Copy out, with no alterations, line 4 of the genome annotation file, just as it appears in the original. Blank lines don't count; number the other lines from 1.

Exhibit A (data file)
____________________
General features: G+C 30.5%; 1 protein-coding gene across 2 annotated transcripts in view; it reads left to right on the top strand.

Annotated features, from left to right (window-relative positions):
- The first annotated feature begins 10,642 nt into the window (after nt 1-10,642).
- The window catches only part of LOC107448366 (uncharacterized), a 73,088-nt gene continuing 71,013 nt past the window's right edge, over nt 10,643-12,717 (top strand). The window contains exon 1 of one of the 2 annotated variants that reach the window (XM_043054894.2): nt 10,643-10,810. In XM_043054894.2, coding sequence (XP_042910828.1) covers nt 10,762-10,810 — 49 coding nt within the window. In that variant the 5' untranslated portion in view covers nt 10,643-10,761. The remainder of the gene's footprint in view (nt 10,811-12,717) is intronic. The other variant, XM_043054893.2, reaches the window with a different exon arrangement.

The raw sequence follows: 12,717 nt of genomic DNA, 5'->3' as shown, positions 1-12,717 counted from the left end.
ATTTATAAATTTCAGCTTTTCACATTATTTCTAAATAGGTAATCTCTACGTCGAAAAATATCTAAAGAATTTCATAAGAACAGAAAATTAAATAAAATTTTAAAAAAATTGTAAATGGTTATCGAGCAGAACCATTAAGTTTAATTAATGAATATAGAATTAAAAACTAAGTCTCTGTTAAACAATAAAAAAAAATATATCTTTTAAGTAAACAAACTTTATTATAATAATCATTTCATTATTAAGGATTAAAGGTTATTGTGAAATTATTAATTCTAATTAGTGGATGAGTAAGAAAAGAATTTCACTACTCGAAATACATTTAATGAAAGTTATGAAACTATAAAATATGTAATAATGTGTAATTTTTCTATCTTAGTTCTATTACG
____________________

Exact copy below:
- The window catches only part of LOC107448366 (uncharacterized), a 73,088-nt gene continuing 71,013 nt past the window's right edge, over nt 10,643-12,717 (top strand). The window contains exon 1 of one of the 2 annotated variants that reach the window (XM_043054894.2): nt 10,643-10,810. In XM_043054894.2, coding sequence (XP_042910828.1) covers nt 10,762-10,810 — 49 coding nt within the window. In that variant the 5' untranslated portion in view covers nt 10,643-10,761. The remainder of the gene's footprint in view (nt 10,811-12,717) is intronic. The other variant, XM_043054893.2, reaches the window with a different exon arrangement.